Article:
Case Studies of Indonesian Madrasa in Using Media and Technology to Bring About Social Change in their Communities

TitleCase Studies of Indonesian Madrasa in Using Media and Technology to Bring About Social Change in their Communities
Publication TypeConference Paper
Author(s)Muchtar, N., and J. Ritchey
Affiliation (1st Author)Indiana University of Pennsylvania
Section or WGMedia, Religion and Culture Working Group
DateSat 29 June
Slot CodeMRCS1a
Slot Code (Keyword)MRCS1a
Time of Session9:00-10:30
Session TitleClash of Cultures: A case study in Islam and the West
Submission ID5571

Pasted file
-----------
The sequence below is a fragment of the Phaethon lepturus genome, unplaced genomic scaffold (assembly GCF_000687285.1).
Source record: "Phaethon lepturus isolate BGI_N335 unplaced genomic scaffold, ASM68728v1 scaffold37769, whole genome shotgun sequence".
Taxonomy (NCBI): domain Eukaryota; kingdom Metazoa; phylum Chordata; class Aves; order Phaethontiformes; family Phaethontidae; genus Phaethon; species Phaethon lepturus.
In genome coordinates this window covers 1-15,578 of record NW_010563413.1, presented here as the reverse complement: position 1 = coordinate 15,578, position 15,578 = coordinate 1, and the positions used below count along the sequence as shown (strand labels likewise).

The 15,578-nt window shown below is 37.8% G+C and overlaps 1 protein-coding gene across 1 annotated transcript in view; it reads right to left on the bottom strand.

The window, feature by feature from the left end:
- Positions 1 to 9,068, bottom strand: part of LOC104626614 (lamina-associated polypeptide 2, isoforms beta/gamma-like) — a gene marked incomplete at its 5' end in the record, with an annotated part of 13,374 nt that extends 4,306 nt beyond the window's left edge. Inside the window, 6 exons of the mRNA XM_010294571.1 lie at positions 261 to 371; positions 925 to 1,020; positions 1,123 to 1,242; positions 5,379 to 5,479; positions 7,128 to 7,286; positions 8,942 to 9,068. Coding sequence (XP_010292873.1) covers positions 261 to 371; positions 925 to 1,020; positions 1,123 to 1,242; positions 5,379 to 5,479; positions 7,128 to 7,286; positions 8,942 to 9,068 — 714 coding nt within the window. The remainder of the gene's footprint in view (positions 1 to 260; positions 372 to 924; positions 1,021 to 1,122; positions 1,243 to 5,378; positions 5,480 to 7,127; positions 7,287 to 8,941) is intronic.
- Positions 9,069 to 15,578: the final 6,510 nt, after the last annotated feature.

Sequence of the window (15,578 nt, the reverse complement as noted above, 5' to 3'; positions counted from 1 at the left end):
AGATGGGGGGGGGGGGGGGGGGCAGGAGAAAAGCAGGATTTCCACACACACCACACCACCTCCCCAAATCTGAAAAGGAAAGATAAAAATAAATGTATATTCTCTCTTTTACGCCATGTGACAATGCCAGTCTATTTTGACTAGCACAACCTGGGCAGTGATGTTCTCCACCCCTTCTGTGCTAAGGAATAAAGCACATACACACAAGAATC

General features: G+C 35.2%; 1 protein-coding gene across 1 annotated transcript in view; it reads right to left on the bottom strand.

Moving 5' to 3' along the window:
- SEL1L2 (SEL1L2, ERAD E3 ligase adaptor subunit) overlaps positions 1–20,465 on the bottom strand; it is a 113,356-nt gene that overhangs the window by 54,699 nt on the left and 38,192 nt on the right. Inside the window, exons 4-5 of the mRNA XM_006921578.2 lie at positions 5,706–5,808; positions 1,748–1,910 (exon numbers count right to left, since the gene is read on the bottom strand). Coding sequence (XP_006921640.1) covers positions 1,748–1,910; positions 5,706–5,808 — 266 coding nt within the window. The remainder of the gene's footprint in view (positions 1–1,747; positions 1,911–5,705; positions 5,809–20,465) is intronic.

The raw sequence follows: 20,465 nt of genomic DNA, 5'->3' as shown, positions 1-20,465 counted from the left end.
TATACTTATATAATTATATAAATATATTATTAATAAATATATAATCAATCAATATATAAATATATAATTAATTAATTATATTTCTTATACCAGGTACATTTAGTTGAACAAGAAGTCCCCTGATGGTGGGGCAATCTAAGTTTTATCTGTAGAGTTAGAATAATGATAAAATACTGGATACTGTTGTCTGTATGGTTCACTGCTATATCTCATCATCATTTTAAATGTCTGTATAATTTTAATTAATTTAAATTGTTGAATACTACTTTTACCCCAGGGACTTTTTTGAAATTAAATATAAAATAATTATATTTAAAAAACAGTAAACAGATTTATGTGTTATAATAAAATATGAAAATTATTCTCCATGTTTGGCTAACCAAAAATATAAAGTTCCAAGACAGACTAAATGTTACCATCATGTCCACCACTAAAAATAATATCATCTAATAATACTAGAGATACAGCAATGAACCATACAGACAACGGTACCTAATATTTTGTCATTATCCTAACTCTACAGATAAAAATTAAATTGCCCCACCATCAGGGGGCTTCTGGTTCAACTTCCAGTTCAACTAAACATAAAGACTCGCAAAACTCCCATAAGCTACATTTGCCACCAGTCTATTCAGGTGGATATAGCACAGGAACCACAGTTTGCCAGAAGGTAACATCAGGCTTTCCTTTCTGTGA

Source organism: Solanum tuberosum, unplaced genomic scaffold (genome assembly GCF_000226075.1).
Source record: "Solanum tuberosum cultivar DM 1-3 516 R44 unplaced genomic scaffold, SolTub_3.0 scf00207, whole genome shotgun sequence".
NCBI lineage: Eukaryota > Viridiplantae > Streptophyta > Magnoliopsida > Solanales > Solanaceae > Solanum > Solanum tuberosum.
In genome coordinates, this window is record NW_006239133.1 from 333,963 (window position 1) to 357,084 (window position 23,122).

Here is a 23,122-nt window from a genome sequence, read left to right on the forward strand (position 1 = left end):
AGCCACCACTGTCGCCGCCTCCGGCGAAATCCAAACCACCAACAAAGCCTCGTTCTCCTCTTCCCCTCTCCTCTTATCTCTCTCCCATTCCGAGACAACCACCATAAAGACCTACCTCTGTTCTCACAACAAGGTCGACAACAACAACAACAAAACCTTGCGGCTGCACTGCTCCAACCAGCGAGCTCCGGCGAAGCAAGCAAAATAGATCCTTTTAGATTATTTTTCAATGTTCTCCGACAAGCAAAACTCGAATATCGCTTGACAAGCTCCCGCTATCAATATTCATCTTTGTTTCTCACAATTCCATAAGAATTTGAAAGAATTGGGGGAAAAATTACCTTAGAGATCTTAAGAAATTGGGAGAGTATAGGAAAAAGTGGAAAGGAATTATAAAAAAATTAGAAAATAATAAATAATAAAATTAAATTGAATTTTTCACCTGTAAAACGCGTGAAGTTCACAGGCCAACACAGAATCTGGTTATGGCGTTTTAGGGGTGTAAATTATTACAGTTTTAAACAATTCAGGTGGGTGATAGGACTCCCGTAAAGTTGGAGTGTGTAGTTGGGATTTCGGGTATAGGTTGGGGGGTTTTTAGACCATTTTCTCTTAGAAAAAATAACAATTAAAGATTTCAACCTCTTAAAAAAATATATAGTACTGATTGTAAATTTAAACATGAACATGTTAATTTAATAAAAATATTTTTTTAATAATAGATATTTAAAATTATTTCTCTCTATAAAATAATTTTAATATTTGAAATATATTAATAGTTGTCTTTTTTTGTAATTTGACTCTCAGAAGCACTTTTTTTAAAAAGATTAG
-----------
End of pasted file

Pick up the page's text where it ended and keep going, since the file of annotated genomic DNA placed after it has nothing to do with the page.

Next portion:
Since the September 11th tragedy, Western media have actively reported terrorism and terrorist incidents from differing angles. Background stories and images of alleged terrorists, including their upbringing and educational backgrounds, are among the topics typically covered. Nevertheless, these stories often display a limited understanding of the traditions, doctrines, and contextual elements unique to specific non-Western nations. One topic of particular interest to Western media has been Islamic education—with the subject often taking center stage when an act of terror can be linked to Madrasah (Islamic schools). Such has been the case in Indonesia, with some national media outlets accusing these schools, or what the Indonesians refer to as Pesantren, of contributing to or encouraging terrorist actions. Previous studies have shown that pesantren have played a part in developing both the Indonesian educational system and in aiding the nation’s economic development (Geertz ,1960). Pohl (2007) noted that pesantren are different from religious schools in Pakistan or Afghanistan, and that they have actually helped to bring about progressive social changes in Indonesia. Permani (2011) has further described how these schools assisted in the development of local communities thereby providing a fertile context for progressive movements. This study extends the above research by examining how pesantren have participated in the process of social change, focusing specifically on their use of media and technology—not only as a tool for their students but also as an outlet to their communities. Data were derived from direct observation of 10 schools from 5 different regions in Indonesia, interviews with 12 leaders from these schools, and document analysis of websites from various pesantren (not only from the schools visited but also other schools in different areas of Indonesia). All the interview participants indicated that they were aware of the negative images attached to their schools; however, they believe that focusing on developing education and creating close connections to the community are the keys to dealing with this crisis of trust. The fact that these schools focus on teenagers and young adults forced them to adapt to the needs of their students. Their continuous efforts to involve their surrounding communities and adapt to local traditions are distinctive features that make these schools different from similar schools in other countries with predominantly Muslim populations.

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